Keeping the Numbers Low

By Dr. Michele Dikkers, Physician at Cornerstone Family Practice and GMHC, Chair of Clayton County Board of Health

The human body is quite a remarkable thing. It is simply amazing all of the things it does. We put in food, all kinds (fruits, vegetable, meats, dairy, eggs and various liquids) and in return we get bone, skin, hair and muscle.

The body has a very intricate defense system, other wise known as our immune system. The immune system is made up of many layers. There is the outer protective cover, better known as our largest organ, our skin. Then there are the innate and adaptive components of the system, fighters and protectors against invaders of our bodies.

It’s a very complicated system, but to simplify it, we have a protective outer defense (the skin) and multiple inner defenses consisting of a system that fights invaders and a system that can identify invaders and fight them more specifically. With some viruses, we develop an immunity, like a facial recognition system. Once we have been exposed, our body recognizes the infection and we can fight it off without getting ill. This happens when we have had certain viruses and other times it is because we have received an immunization.

With bacterial infections we can help our body fight intruders with antibiotics. With viral infections, they have to run the course, all we can do is treat the symptoms. With some viruses, this is ok to do. With other viruses, those that can be deadly, it is not enough to wait it out and treat the symptoms.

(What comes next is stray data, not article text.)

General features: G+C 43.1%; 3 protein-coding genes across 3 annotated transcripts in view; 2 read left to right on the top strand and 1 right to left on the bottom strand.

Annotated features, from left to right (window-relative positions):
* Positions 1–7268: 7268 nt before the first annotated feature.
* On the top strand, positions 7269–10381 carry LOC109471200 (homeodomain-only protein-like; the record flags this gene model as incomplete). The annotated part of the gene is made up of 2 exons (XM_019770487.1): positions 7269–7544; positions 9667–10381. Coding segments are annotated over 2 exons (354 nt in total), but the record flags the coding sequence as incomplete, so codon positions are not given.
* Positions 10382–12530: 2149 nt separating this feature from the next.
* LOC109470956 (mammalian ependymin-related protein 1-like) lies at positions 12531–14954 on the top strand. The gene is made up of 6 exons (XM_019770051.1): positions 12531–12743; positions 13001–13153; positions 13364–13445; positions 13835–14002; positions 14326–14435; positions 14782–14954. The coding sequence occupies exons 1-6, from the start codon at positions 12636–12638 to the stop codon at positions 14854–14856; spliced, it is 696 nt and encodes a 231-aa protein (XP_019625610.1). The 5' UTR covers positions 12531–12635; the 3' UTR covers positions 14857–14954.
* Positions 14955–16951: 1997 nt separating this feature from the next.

So what can we do?

We can prevent the virus from getting into our system by washing hands, avoiding close contact with others and avoiding touching our faces, (our outer layer of protection).

We can keep ourselves healthy by eating right, sleeping well, exercising and following up with our regular health care providers to make sure we stay well.

We can get vaccinated, (“Facial Recognition”) to identify the virus and more efficiently fight it.

COVID-19 is spread via respiratory particles. Coughing, sneezing and “wet talking” spews those particles into the air at others, spraying those germs/viruses uninhibited at others, at someone’s parent, someone’s grandparent.

Until we have a vaccine for COVID-19, that’s all we have. Stay home when you are sick, avoid large groups of people, social distance, wash your hands and wear a mask. It’s not perfect, but it’s what we have. It’s what we know works.

The mask may not be perfect, but it decreases the risk of spreading the virus significantly.

The numbers are low in Iowa. They are low in Clayton County. Lets keep it that way. But it will take all of us to do that.

We are in this together.

 

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